During the American Civil War, haversacks have become very useful for the soldiers’ everyday life, allowing them to keep food rations, personal items, tools, and other articles they needed for survival. In World War II, haversacks still proved to be essential, with the M-1910 haversack becoming the standard pack for all U.S. infantrymen. It then evolved to the much better M-1928 haversack adopted in World War II. Though both haversacks were unpopular, their dearth led to the development of more efficient packs for the U.S. Army.
The first haversack, the M-1910 was widely used in World War I. It was a canvas sheet that is folded around the food supply, personal belongings, clothing, and other essential items. Its parts included the main pack, tail, adjustable straps, and the mess kit pouch. The adjustable straps kept the pack together, while the tail is intended to carry the bedroll. Attaching tabs are also provided for the shovel and the bayonet. Meanwhile, the mess kit pouch held all the cooking and eating utensils used by the soldiers.
In 1928, an upgraded version of the M-1910 was developed – the M-1928. However, the improved model was not ordered to be in production until a few months after the breakout of World War II.
Older haversacks were also still provided to the U.S. infantrymen until all stock was used up, which is why both the M-1910 and the M-1928 were carried by many soldiers ‘til the culmination of the Second World War, despite lighter, more efficient, and user-friendly packs were released in 1941 and 1945.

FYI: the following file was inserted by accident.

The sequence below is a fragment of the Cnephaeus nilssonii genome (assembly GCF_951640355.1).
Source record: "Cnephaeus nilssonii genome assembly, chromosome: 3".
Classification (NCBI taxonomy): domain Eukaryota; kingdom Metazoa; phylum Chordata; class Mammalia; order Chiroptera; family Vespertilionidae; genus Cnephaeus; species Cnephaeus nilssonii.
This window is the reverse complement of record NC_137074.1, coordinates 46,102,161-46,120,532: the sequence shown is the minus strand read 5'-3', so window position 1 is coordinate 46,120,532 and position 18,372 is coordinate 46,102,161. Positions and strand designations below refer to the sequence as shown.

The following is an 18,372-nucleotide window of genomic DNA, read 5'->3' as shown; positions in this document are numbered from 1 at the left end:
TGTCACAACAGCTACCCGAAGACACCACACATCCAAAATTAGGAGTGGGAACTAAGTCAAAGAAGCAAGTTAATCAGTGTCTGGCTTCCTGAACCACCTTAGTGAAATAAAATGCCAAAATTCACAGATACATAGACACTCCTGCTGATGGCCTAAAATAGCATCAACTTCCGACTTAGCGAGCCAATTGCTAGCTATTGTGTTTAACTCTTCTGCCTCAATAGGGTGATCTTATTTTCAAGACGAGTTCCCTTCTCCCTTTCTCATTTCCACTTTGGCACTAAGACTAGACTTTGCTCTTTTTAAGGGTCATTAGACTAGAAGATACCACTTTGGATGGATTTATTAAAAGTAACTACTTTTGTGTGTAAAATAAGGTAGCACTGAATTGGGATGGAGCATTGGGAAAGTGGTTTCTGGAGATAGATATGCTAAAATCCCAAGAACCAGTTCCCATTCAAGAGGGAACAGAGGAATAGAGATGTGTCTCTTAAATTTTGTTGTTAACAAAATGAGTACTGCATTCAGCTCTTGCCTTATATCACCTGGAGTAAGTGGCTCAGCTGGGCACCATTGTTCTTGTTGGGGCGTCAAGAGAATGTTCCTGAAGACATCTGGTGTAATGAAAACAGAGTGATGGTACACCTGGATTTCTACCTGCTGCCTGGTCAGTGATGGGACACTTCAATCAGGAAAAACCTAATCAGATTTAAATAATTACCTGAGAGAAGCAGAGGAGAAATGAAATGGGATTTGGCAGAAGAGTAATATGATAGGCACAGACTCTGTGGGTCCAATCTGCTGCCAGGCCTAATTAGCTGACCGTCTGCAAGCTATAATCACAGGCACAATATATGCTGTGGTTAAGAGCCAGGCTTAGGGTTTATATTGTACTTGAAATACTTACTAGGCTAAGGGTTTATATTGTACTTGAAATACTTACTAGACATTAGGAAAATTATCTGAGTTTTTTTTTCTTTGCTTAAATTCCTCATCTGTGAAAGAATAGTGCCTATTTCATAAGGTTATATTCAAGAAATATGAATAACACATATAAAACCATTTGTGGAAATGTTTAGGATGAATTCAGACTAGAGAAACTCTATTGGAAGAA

The WW2 M-1928 haversack featured quick-release buckles for attaching the cartridge and pistol belt. It also had eyelets intended for the attachment of the bayonet and the entrenchment tool. The mess kit pouch, which had pockets for the spoon, fork, and knife, had four back loops that passed through to the haversack flaps’ and kept in place using the underlying long straps. In its early production, these packs came in khaki color, but soon also released in the olive drab color, the standard shade used in the fighting uniforms and military vehicles of the U.S. forces in World War II.
Despite being the most extensively used packs in World War II, the Haversacks never really gained much popularity with the U.S. troops. Assembling and wearing them was incredibly complicated, which didn’t fit the fast-paced situation in the field. There were simply too many steps to follow and too many straps to thread. Thus, it also allowed too many ways to commit mistakes with its assembly.
Moreover, they were deemed to have limited space and were too unwieldy. The haversacks were not stable, causing the weight to shift from one side to another. It threw off soldiers’ balance, especially those assigned in the mountains, who had to do lots of climbing and skiing.
With all the woes from the haversack, the U.S. Army knew they needed a new pack that could solve all those issues. In 1941, they developed the more versatile M-1941 rucksack and its improved versions, the M-1944 and the M-1945 packs.
Many people today may have never heard of WW2’s Haversacks yet their dearth proved to be an avenue to create more fitting packs that helped the soldiers during the wars – same with other innovations from World War II that stem from the inadequacy of the previous versions and the yearning for even better solutions.